Rob Person Profile picture
Feb 27 20 tweets 5 min read
THREAD: Here's why sanctioning the Central Bank of Russia could prove devastating - the true "nuclear" option in the West's financial arsenal. Russia currently holds about $640 billion in reserves. About 32% held in euros, 22% in gold, 16% in dollars, and 13% in Yuan. 1/
Most of that gold is held domestically and beyond the reach of sanctions. But about $300 billion in reserves are held abroad. Freezing those will prevent the Bank of Russia from using them for things like currency interventions or transfers to the Russian Treasury to spend. 2/
We're already seeing the ruble fall to its lowest levels ever as holders of rubles rush to exchange them for other currencies they think are safer stores of wealth. This is typical in crises - people trust dollars more than rubles to hold value. 3/…
We saw this dynamic during Russia's August 1998 financial crisis, again in 2014, and we're seeing it now. 4/…
Currencies are bought and sold on international foreign exchange markets. Like any traded good, their price (or exchange rate) is a function of supply and demand. Demand for the ruble is plummeting: people are selling them in exchange for dollars/euros. 5/
This means that the market is being flooded with rubles that nobody really wants, so supply is increasing. Falling demand and rising supply means the "price" of the ruble is dropping, or weakening. 6/
A crashing ruble is bad for consumers: they get fewer imported goods for their rubles AND fewer domestic goods (reduced purchasing power). Put another way, it takes more rubles to buy the same stuff as before. That's called inflation, and it can get quite severe. 7/
High inflation is generally bad for economic growth, and hyperinflation is historically associated with severe recession/depression. That's bad for ordinary folks and, say, governments who are waging costly wars with their neighbors. 8/…
This is why central banks often intervene in currency markets to stabilize their currency: spend your reserves (dollars, euros, gold, etc) and buy up rubles to reduce the supply and prop up the exchange rate. 9/
But what happens when you burn through your reserves? You can't support your exchange rate by buying up excess rubles, and the currency crashes. That's what we saw in Russia in 1998, and that's what precipitated a major economic meltdown. 10/
What happens if you have reserves but you can't access most of them for currency interventions? Or you're not allowed to exchange your dollars and euros for rubles? That's what sanctioning the Bank of Russia could do, and it would have the same effect: unchecked freefall. 11/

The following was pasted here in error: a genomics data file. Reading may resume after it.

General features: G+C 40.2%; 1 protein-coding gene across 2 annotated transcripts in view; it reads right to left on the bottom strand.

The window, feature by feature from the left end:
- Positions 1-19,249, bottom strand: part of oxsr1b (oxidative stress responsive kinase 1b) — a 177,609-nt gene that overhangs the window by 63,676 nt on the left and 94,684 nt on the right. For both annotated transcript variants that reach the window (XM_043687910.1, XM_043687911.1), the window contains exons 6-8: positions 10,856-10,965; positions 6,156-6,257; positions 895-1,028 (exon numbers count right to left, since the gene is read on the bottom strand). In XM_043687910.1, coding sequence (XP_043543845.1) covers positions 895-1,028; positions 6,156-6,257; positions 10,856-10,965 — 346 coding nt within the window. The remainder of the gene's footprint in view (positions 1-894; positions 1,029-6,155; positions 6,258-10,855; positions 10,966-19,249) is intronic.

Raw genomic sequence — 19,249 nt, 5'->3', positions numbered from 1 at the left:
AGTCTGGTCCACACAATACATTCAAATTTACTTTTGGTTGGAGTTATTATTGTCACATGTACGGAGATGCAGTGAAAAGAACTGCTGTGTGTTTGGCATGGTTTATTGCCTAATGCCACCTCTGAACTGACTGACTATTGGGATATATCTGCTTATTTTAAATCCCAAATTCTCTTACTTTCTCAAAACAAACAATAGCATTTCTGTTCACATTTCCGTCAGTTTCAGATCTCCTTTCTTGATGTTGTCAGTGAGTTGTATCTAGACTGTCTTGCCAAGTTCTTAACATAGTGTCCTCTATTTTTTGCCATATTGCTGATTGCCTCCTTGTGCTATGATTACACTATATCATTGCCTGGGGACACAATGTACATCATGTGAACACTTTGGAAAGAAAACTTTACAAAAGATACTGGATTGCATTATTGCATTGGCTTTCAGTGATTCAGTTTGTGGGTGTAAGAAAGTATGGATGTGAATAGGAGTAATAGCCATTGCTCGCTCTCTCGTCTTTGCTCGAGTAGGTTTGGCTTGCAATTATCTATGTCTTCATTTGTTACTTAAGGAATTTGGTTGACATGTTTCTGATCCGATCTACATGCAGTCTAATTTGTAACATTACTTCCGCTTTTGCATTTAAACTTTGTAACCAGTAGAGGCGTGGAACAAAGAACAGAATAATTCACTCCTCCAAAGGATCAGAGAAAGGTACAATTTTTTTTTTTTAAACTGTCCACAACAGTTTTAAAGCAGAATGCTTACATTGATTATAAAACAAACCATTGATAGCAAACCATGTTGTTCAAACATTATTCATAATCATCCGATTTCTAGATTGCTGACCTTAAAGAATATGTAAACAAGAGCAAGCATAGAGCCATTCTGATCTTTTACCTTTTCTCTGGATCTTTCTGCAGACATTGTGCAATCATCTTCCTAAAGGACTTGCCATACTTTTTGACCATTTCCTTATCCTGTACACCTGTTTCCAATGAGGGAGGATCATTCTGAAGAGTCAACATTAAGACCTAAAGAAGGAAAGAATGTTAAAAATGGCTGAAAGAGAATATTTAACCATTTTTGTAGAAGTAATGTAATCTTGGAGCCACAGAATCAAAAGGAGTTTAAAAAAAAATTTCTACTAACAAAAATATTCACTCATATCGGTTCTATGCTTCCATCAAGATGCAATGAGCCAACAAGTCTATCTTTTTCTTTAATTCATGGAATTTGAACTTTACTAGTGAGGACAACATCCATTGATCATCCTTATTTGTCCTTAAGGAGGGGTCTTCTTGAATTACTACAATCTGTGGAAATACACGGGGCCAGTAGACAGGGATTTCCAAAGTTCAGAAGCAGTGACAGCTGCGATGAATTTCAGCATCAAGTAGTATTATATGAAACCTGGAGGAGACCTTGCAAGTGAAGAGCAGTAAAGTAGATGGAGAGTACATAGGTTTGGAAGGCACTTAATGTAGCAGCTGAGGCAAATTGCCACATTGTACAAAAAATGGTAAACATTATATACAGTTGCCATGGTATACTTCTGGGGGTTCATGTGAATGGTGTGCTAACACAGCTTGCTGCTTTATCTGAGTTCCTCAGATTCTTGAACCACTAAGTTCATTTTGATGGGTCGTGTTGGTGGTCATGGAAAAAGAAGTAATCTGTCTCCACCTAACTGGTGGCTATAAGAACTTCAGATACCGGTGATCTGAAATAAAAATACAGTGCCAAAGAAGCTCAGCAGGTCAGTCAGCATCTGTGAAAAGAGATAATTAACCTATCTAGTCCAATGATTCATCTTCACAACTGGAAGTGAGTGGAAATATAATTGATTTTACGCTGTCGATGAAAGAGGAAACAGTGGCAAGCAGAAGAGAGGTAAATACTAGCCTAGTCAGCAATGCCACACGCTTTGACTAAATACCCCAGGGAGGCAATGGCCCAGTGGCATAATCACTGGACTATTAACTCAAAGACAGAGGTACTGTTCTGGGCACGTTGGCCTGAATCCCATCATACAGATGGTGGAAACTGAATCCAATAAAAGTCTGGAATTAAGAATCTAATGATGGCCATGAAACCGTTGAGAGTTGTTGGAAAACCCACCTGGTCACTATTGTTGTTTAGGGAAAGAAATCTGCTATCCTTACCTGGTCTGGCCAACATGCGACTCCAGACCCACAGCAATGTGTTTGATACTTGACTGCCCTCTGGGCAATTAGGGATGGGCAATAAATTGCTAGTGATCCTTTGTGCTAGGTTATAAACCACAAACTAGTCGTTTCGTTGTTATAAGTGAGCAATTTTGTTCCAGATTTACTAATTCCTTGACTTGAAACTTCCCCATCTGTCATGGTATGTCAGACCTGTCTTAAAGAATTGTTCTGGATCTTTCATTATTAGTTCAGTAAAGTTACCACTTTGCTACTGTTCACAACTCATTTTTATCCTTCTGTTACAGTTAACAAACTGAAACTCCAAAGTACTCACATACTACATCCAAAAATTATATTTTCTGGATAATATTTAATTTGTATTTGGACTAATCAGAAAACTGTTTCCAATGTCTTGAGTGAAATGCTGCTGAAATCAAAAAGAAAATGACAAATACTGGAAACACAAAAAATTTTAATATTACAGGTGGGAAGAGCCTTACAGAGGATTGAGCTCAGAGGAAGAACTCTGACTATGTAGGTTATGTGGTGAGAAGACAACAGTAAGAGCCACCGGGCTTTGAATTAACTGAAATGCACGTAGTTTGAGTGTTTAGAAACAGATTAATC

Rubles could (in theory) become close to worthless, with ordinary citizens conducting exchange in dollars. That would have to be on the black market, since it's technically illegal to pay for things with dollars/euros directly. Dollars will be scarce & precious on the street. 12/
But many Russians will probably continue to get paid in rubles, which won't be worth much for basic necessities. Remember those pictures from Weimar Germany of folks with carts full of worthless cash? It wouldn't look like that today, but the effect could be the same. 13/
This is just a *possible* scenario, and there are lots of factors that could influence things. China's willingness to exchange/transact in rubles might be one of them. Crypto is another. But until you can buy shashlyk on Arbat with bitcoin, you have to exchange it. 14/
I'm just a political scientist. But below are some statements from economists on what sanctioning the Bank of Russia could lead to. Source of these quotes is this article: /15…
“The speed and unity to take this unprecedented financial action will give Putin pause,” said Josh Lipsky of the Atlantic Council. “The SWIFT move was largely expected but striking at the Central Bank will reverberate in Moscow and beyond.” 16/
"'Sanctioning Russia’s central bank is likely to have a dramatic effect on the Russian economy and its banking system, similar to what we saw in 1991,' said Elina Ribakova, deputy chief economist for the Institute of International Finance." Remember what that looked like? 17/
Ribakova continues, "This would likely lead to massive bank runs and dollarization, with a sharp sell-off, drain on reserves -- and, possibly, a full-on collapse of Russia’s financial system." 18/
I will emphasize again that there are a lot of unknowns, contingencies, and confounding factors that make it hard to predict what will happen. But we've only ever sanctioned the central banks of Iran, Venezuela, and North Korea. So this *could* be a Really. Big. Deal. 19/
In conclusion, Слава Україні! Героям слава! 🇺🇦 20/END

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More from @RTPerson3

Feb 25
How long can Russia endure Western sanctions? A THREAD based on my research on the political economy of Russian grand strategy. Data from @WorldBank, @IMFNews and Russian Ministry of Finance. 1/
Lots of people are arguing that Russia's accumulated financial reserves will allow it to weather sanctions comfortably for a long time. This is not true, and history (and data) show us why. 2/
Here's a chart of Russia's combined sovereign wealth funds. This is where Moscow saves money when energy prices are high and when they need to sterilize currency to avoid inflation. And this is what they spend from during recessions and budget shortfalls when oil prices drop. 3/
Read 25 tweets
Feb 25
Friends, remember the opening words of Ukraine’s national anthem: “Ukraine’s glory hasn’t perished, nor freedom, nor will.” And it never will. 🇺🇦 #StandWithUkraine
“Upon us, fellow kin, fate shall smile once more.
Our enemies will vanish, like dew in the morning sun,
And we too shall rule, brothers, in a free land of our own.”
“We’ll lay down our souls and bodies to attain our freedom,
And we’ll show that we, brothers, are of the Cossack line.”
Read 4 tweets

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